For all you “Singulartarians” out there – IBM’s super computer Watson, which beat two of the best Jeopardy! players ever tonight, could very well be one of the milestones that Mr. Ray Kurzweil will point to that validates his theory that within 35 years, human existence will be completely transformed by the overwhelming processing power of computers when we physically merge with hyper-intelligent technology. Want to be totally freaked? – read his book, The Singularity Is Near: When Humans Transcend Biology.

If you want to read some color commentary on the actual performance of Watson – Forbes.com’s account is pretty good.

Here’s a section of the piece that is demonstrative of the fragility, and also the complexity, inherent in Watson for it to be able to compete against humans… because the questions on Jeopardy! are displayed in all capital letters, “Having to read all-caps was going to confuse Watson’s ability to parse meaning from a long phrase without knowing which are the proper nouns or acronyms. Fortunately for the Watson team IBM Research also happens to have some math geeks around who can write-up a quick statistical program to derive the true case of the letters in any phrase.”

“I for one welcome our new machine overlord,”

Who Is Esperanza Spalding?

If your young daughter has recently been acting despondent or unexpectedly displaying  flashes of primal rage it most likely is related to her favorite singer losing the new artist of the year Grammy to a mostly unknown 22 year old jazz cellist and vocalist from Portland.  

 Yes, Justin Bieber got trumped by Esperanza Spadling who took the new artist award on Sunday to the disbelief of the millions of “Bielibers” who were certain that their 16 year old American idol would take the prize. 

Occasionally, the Grammys can get it right – sometimes. Choosing a true artist over arguably a manufactured pop sensation (whose CDs will be in the bargain bin in a few years no doubt).  Picking Bieber would have been consistent with other notable winners such as Milli Vanilli ’90, Hootie & the Blowfish ’96 and Starland Vocal Band ’77. But in this case Ms. Spalding is better accompanied by The Beatles ’65, CSN&Y ’70, and Natalie Cole ’76.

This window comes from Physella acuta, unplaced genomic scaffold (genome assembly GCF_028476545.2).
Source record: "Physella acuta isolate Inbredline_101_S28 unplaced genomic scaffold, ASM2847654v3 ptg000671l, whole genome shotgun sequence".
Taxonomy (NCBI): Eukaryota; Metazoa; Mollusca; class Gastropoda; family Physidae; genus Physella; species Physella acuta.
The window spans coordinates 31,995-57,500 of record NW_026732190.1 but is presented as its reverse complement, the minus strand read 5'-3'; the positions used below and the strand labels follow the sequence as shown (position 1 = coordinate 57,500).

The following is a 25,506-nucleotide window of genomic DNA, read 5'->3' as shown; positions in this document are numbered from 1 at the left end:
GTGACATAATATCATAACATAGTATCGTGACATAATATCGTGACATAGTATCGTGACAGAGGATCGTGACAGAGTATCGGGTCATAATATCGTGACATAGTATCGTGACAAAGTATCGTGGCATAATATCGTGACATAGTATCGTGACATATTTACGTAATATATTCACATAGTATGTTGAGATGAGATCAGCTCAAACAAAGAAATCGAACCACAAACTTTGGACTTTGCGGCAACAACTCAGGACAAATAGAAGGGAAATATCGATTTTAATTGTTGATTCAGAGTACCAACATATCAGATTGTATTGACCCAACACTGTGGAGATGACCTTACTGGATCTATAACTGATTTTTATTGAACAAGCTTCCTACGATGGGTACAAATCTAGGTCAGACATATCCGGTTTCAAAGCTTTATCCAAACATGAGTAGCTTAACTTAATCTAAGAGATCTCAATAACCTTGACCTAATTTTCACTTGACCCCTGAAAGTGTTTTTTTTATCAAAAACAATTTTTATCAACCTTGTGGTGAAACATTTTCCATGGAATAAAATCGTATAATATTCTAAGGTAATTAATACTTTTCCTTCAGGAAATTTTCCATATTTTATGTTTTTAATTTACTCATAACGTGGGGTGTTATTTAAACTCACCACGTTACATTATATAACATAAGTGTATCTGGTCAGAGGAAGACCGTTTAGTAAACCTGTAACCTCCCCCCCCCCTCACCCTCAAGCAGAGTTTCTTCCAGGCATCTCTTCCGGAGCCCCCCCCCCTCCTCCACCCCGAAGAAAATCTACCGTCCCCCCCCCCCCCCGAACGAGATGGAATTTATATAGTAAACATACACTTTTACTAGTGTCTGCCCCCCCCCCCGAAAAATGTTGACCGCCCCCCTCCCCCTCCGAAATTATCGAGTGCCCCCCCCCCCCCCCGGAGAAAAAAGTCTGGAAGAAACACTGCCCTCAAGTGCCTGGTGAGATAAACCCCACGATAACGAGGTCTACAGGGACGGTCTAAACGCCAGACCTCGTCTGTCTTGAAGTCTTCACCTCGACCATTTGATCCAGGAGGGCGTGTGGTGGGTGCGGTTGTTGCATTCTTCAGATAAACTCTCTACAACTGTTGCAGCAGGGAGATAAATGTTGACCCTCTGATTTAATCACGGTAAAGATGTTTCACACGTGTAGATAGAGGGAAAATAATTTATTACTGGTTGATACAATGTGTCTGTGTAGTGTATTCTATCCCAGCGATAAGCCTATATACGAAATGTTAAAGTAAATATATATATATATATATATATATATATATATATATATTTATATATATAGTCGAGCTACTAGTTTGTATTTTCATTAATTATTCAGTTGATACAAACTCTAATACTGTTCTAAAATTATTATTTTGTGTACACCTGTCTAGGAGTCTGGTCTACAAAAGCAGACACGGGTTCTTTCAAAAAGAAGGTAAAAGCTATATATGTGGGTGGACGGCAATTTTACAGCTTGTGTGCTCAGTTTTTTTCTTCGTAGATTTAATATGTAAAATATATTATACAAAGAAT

If you’re like most dads out there – you probably have  heard of lil’ Justin and, god forbid – perhaps even attended, unwillingly of course, a concert – but most likely have no idea who Esperanza Spalding is.

Ms. Spalding has been quietly producing a few luciously groovy jazz and Brazilian-influenced vocal compositions since 2006. Her New Artist win is notable not only because of the upset over Mr. Bieber (can I even call him Mr.?) – but also because she is the first jazz artist to win the award in the 53 year history of the Grammys.

Having discovered the cello at 14 after seeing and listening to Yo-Yo Ma on Mr. Rogers, she became a concertmaster at 15 and earned a full scholarship at the prestigious Berkelee School of Music where, after some struggle, considered giving up music and following her passion for political science. Thankfully, for all of us, she was discouraged to do so by none other than world renowned  jazz guitarist and composer Pat Metheny who told Spalding she had what it took and that if she applied herself she would certainly succeed.

Her compositions from both her “first” U.S. release and the most recent album Chamber Music Societyblends classical jazz orchestrations with samba and bossa nova. She’s played with Pat Metheny, Stanley Clarke, Patti Austin, Joe Lavano and many others. Here’s a little taste:

Ponta De Areia (from “Esperanza”)

Winter Sun (from “Chamber Music Society”)